How one woman's obsession gave us two car features we use every single day.
Florence Lawrence isn’t exactly a household name, certainly not in the world of cars and motoring. Sure, the Canadian-American is widely known as the ‘First Movie Star’, thanks to her other career – spanning over 300 movies – as a Hollywood actor, but in the world of automotive invention, her name has largely been forgotten. And that’s almost criminal, because Lawrence came up with two innovations that have become a part of everyday motoring life.
Her career as an actor in the early days of movies – she was, until 2019, widely regarded as the first actor to ever have their name appear in a movie’s credits – saw her earn as much as $500 a week (that’s around $13,000 a week in today’s money) back in the early days of the 20th century. Little wonder then, that Lawrence was drawn to the relatively new phenomenon of the automobile.
But, far from just using her car to get from A to B – or as a symbol of status – Lawrence became an ‘enthusiast’ and tasked herself with learning everything she could about cars.
“A car to me is something that is almost human,” she once said, “something that responds to kindness and understanding and care, just as people do.”
Lawrence certainly cared for her car, often working on it herself, tinkering, maintaining and repairing her daily driver, all fuelled by her innate curiosity.
“The average woman does her own repairing,” she once said. “She is curious enough to investigate every little creak and squawk of her car, and to remedy it.”
That keen desire to understand cars, married to her observational skills led her down the path of innovation.
She also recognised that cars, certainly in those pioneering days of motoring, were inherently dangerous, especially for other people using the roads at the time, even more so for pedestrians who were often left guessing as to which direction a car would turn.
Lawrence’s idea to alleviate some of the guesswork, was to create what she dubbed the ‘auto signalling arm’ which basically consisted of two flags mounted on each side of the rear bumper of a car, actuated by a button inside the cockpit. When pushed, the flag would rise, indicating the intended direction of travel.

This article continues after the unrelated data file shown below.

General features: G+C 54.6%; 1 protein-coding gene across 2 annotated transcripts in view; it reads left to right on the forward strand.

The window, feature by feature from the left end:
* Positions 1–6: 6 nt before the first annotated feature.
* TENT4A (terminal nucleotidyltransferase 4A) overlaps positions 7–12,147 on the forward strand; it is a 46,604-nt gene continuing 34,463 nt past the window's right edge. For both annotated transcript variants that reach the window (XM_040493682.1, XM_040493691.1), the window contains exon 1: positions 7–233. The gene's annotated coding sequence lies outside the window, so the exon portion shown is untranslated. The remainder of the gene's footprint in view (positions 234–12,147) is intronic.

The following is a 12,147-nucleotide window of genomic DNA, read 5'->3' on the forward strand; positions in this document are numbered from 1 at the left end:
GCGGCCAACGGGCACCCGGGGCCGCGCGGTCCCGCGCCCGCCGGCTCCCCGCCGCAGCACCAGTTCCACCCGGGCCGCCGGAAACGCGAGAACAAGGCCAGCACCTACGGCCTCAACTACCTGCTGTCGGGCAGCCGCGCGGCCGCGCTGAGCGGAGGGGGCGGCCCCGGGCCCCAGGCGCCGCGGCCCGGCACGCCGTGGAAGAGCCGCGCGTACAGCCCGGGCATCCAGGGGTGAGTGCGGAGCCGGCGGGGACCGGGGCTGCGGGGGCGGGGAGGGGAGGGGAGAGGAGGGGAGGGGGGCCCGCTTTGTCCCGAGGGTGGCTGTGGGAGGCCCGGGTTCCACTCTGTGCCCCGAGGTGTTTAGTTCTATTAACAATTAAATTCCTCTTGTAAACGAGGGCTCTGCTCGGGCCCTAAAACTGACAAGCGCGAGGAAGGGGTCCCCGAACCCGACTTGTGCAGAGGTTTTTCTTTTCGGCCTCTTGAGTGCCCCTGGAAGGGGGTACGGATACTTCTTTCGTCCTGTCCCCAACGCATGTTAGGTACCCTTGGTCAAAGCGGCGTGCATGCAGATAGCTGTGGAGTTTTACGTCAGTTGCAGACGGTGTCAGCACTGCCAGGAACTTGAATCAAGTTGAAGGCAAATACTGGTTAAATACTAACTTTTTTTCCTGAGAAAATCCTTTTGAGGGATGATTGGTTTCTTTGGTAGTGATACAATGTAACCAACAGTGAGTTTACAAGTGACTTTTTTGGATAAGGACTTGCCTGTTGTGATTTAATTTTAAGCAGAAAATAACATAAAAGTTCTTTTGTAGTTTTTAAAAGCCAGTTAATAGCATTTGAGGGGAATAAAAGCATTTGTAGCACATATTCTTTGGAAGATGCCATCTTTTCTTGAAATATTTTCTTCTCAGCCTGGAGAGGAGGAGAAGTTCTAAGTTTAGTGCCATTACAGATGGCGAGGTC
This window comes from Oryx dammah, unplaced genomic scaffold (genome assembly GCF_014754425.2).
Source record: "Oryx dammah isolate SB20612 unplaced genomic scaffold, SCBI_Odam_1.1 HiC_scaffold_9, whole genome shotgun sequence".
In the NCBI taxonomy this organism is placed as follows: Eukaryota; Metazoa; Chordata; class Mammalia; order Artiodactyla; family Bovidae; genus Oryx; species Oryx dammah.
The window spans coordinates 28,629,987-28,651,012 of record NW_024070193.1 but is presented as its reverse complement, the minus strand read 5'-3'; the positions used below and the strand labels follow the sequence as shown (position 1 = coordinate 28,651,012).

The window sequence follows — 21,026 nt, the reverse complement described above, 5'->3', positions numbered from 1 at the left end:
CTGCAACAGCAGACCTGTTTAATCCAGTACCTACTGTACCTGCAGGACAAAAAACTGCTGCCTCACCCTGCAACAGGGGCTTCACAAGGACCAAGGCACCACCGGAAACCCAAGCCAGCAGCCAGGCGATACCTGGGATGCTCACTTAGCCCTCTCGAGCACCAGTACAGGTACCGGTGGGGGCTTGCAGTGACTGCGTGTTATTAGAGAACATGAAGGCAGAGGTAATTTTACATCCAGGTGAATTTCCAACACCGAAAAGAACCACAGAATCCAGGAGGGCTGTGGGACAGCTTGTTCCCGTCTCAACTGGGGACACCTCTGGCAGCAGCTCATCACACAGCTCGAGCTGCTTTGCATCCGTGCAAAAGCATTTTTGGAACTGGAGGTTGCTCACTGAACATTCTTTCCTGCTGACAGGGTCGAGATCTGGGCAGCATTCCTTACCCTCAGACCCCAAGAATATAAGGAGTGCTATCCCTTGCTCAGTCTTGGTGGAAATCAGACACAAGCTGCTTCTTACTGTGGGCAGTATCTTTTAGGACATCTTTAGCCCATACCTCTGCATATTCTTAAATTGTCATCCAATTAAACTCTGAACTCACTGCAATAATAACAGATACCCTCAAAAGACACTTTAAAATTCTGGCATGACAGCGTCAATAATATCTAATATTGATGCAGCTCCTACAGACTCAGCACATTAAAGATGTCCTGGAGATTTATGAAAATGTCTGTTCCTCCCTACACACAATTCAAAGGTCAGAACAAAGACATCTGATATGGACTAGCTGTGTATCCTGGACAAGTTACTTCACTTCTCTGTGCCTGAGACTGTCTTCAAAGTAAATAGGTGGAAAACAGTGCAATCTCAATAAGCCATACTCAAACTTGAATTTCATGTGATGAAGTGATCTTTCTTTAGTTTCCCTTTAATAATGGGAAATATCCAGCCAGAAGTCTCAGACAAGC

Lawrence had invented the ‘indicator’.
But she didn’t stop there. Her next innovation along similar lines was what eventually would become the modern brake light. Again, a rear-bumper mounted sign emblazoned with the word ‘STOP’, would automatically pop up whenever the brake pedal was depressed, indicating to following traffic that the car ahead was slowing down or stopping.
Lawrence had invented the ‘brake’ light.
Sadly, she never saw the commercial possibilities of her inventions, and failed to patent either innovation. But, so far ahead of her time was Lawrence, that it wasn’t until much later that carmakers began to address the issue of turn signals and brake lights.
Edgar Walz Jnr patented a light with two arrows serving as indicators as well as a brake light in 1925, but even then, the technology was slow to gain a foothold in automotive design.
Lawrence didn’t see her inventions become commonplace in the auto landscape. She was badly burned in a studio fire in a desperate attempt to save a fellow actor from the blazing inferno. With her severe injuries and scarring, her acting work dried up and in 1938, Lawrence took her own life, penniless and alone. The following year, Buick began adding electric turn signals to its 1939 range as standard.
Lawrence may not have invented the ‘electric’ indicator and brake light that we know and use today, but the germs for both of those ideas can be traced back to the ‘First Movie Star’. So next time you use either of those features while driving, give a moment’s thought to the woman whose pioneering spirit and whose ideas have made our roads a safer place.